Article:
When clichés are put into the right hands, spun with the proper velocity, they turn into Christmas presents. "The Peacemaker" is not a considerate, measured look at global terrorism or Eastern European woes. It's an action movie, first and foremost, using a certain jig of political awareness to provide a fitting backdrop for breathless chase sequences and wrecking ball heroics. Though it hides under the guise of global commentary, the picture is best approached as a rocket sled experience, diligently pulling together mayhem while tiptoeing around sensitive cultural issues.
When a collection of nuclear warheads is stolen in rural Russia, the U.S. Government takes careful notice of the situation, putting nuclear expert Dr. Julia Kelly (Nicole Kidman) on the case, despite her limited field experience. Anchoring her knowledge is Lt. Col. Thomas Devoe (George Clooney), a military bloodhound who knows exactly how to hunt for such a missing item in Eastern Europe. Chasing clues while putting their lives on the line, Devoe and Kelly make their way to the destructive plans of Dusan (Marcel Lures), a Yugoslav terrorist who wants to make a cataclysmic point in America to avenge the senseless murder of his wife and daughter.
Perhaps best known for being the first film from the newly minted Dreamworks Studio, "The Peacemaker" faced impossible expectations when it was released in 1997. A mild box office performer, the sheer power of the picture was lost to catty industry gossip, with media types reporting more on the studio itself than the nifty thriller they produced for their debut.
I won't pretend "The Peacemaker" is an intelligent discussion of global terrorism. It's a few one-liners short of a Schwarzenegger classic, slickly crafted by director Mimi Leder to sprint as furiously as possible while our heroes impossibly dodge bullets and booming explosions. The beauty of the film is its pace, which only stops to take a few breaths before it's on to the next set-piece, pushing Clooney and Kidman to remain in a state of distress for nearly two full hours. They aren't the most precise of performances (Clooney was still in his bobblehead acting phase at the time), but the stars summon a sublime sense of distress as the nuclear situation spirals out of control.
"The Peacemaker" is also something of a brave motion picture, taking 17 minutes before anything resembling a Hollywood A-lister or even the English language shows up to assume control. Opening with a stark locomotive hijack sequence, the picture announces itself straight away as an unpredictable mainstream distraction, electing to engage viewers early with unsettling theatrics over marquee glamour.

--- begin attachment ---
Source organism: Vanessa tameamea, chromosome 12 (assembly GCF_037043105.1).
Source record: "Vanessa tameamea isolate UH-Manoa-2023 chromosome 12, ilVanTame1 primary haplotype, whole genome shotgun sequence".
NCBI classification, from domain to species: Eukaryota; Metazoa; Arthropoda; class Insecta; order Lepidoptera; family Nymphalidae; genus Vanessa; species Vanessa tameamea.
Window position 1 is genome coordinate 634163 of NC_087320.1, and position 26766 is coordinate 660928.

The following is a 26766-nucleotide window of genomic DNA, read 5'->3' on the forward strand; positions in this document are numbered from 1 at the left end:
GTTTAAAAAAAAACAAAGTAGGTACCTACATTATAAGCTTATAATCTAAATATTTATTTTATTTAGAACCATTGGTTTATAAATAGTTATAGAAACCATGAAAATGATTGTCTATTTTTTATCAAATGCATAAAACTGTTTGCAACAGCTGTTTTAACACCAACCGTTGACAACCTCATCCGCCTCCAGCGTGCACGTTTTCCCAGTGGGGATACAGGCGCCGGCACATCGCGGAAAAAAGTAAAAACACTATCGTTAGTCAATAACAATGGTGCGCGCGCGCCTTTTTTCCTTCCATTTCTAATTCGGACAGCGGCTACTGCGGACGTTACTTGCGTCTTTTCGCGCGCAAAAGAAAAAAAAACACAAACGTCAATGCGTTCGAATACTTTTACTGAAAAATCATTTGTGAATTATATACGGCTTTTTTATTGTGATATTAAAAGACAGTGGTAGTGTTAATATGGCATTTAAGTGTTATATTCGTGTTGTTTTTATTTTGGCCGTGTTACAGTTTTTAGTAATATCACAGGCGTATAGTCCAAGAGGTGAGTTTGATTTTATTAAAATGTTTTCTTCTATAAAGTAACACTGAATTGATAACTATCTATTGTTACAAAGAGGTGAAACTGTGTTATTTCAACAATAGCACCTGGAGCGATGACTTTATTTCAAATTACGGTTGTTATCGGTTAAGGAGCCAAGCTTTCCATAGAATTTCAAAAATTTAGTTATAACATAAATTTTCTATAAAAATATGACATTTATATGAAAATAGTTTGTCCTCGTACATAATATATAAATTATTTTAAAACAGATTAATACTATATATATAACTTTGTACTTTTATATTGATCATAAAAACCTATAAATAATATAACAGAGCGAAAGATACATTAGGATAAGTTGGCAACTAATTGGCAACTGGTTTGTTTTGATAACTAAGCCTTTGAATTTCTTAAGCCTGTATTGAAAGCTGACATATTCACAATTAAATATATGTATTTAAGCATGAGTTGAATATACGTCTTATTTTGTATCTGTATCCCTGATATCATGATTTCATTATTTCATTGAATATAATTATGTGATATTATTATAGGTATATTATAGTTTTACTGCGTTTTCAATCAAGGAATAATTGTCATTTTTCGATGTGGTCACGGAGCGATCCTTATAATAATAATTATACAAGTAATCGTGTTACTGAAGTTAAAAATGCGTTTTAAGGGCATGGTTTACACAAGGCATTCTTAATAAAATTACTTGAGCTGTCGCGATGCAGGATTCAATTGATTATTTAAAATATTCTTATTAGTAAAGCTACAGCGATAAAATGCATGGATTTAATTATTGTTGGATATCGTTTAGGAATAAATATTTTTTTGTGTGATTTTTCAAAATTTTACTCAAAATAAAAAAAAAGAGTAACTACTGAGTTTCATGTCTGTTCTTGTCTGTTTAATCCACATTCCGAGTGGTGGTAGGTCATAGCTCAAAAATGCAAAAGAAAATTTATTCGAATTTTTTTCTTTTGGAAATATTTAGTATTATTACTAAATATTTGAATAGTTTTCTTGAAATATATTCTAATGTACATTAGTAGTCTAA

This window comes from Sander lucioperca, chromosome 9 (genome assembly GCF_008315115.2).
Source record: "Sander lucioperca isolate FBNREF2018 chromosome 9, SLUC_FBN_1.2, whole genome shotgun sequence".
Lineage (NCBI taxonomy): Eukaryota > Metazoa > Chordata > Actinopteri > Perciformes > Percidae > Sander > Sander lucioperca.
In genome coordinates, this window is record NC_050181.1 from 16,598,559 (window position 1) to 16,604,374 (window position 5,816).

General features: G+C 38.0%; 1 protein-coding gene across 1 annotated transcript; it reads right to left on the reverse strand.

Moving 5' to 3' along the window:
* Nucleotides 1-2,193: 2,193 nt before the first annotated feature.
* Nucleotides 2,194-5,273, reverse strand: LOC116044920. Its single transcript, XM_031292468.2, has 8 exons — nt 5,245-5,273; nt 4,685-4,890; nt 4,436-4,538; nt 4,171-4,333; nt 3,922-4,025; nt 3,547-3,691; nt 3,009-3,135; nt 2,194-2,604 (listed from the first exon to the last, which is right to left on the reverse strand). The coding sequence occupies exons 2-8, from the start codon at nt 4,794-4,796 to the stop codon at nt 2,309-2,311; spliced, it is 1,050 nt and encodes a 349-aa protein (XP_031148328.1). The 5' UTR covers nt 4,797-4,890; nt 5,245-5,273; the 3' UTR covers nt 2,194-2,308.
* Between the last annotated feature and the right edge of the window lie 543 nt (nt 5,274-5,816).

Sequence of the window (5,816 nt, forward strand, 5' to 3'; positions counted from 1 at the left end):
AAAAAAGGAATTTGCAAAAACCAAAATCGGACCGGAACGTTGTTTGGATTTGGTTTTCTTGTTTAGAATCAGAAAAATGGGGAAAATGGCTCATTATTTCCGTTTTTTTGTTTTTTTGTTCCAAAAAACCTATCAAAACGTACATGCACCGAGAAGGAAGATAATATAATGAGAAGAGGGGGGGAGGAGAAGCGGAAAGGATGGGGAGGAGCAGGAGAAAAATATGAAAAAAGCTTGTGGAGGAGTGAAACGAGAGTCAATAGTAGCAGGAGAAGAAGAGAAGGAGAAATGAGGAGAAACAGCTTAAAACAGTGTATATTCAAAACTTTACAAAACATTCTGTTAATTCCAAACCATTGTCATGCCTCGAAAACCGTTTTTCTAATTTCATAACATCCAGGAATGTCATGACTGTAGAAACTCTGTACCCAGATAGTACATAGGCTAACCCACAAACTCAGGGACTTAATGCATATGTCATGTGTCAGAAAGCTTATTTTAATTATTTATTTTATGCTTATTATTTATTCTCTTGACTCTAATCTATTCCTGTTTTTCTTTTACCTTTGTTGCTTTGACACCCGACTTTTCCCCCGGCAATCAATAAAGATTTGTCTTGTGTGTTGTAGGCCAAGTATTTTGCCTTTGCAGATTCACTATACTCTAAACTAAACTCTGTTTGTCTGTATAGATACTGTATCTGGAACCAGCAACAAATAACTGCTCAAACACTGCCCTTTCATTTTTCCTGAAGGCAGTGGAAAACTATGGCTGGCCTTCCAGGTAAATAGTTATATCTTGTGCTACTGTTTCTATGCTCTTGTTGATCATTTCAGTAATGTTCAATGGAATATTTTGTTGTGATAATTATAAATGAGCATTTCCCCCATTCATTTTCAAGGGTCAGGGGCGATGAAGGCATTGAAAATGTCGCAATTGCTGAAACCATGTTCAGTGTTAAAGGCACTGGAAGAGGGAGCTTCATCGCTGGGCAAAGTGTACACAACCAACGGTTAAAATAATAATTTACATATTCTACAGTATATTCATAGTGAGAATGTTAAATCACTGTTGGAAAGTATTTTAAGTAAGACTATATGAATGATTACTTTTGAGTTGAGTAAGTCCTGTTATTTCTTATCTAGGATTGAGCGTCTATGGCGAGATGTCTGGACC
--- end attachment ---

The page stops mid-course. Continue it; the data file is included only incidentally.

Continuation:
Once the stars do arrive, the picture tears off after the bombs, following Devoe and Kelly as they violently interrogate baddies, study maps and evidence, and, in the film's best sequence, engage in a little demolition derby with villains in the middle of an Austrian town square. There's a strong militaristic slant to the screenplay, but it consists mostly of the John Wayne variety, as Devoe hurls himself into trouble spots in an effort to protect America from harm. Though it requires a relaxation of the brain, Leder supplies an electric rush of filmmaking, only tripped up by a few moments of outdated-even-for-1997 sexual politics. The script kills the fun by making Kelly a bowl of Jell-O instead of a commanding bulldog.
The AVC encoded image (2.35:1 aspect ratio) presentation is mixed bag, only supplying extravagant BD opulence when the action remains in brightly lit areas of engagement. The shadow detail here is generally muddy, creating some informational roadblocks when it comes to evening sequences, or especially hair and fabrics. The opening nighttime hijacking is a prime example of the disc's limitations, providing a clotted view of the action. Colors are hearty and pronounced, with military green and outdoor yellows making a substantial impression. Facial detail doesn't always shine through as desired, but the general worry and grime of combat is readily available for survey.
The 5.1 DTS-HD sound mix is a boisterous affair, allowing for wonderfully heavy moments of conflicts, with gunshots and explosion kicking up welcome low-end rumble, carrying through the entirety of the mix as trouble worsens. Scoring (from Hans Zimmer) also remains immense, gifting the surrounds a needed ethereal hold that's blended well with all the weapon discharges and military atmospherics. A mid-movie helicopter assault also presses on the listener superbly, conjuring the proper hold of airborne confusion. Dialogue does sound tinny at times due to the intensity of the action, but nothing is swallowed. French, Spanish, and Portuguese tracks are included.
English, English SDH, French, Spanish, and Portuguese subtitles are offered.
"Stunt Footage" (5:36) is a welcomingly spare look at the film's car chase and New York pursuit sequences, comparing BTS footage with the film's final edit.
"From the Cutting Room Floor" (3:01) is a gag featurette, showcasing the goofball antics of Kidman and Clooney as they blow lines and bond over mistakes.
And a Theatrical Trailer is included.
Though "The Peacemaker" is a cracking ride for most of the picture, Leder somehow kicks the film into overdrive for a grand finale set in New York City, bringing the nuke hunt home. The 2010 me felt a little uncomfortable watching a terrorist casually stroll through the city with a nuclear bomb stashed inside of a backpack, but the post-9/11 icks are fleeting, as Leder keeps the action Hollywood enough to enjoy as escapism while the chills slowly crawl up the back of your neck. Sure, television has assume command of the fingernail-chewing political thriller genre over the last decade, yet "The Peacemaker" is a critical reminder that nothing's quite as dynamic as fully bloomed, gung ho, widescreen descent into possible worldwide destruction.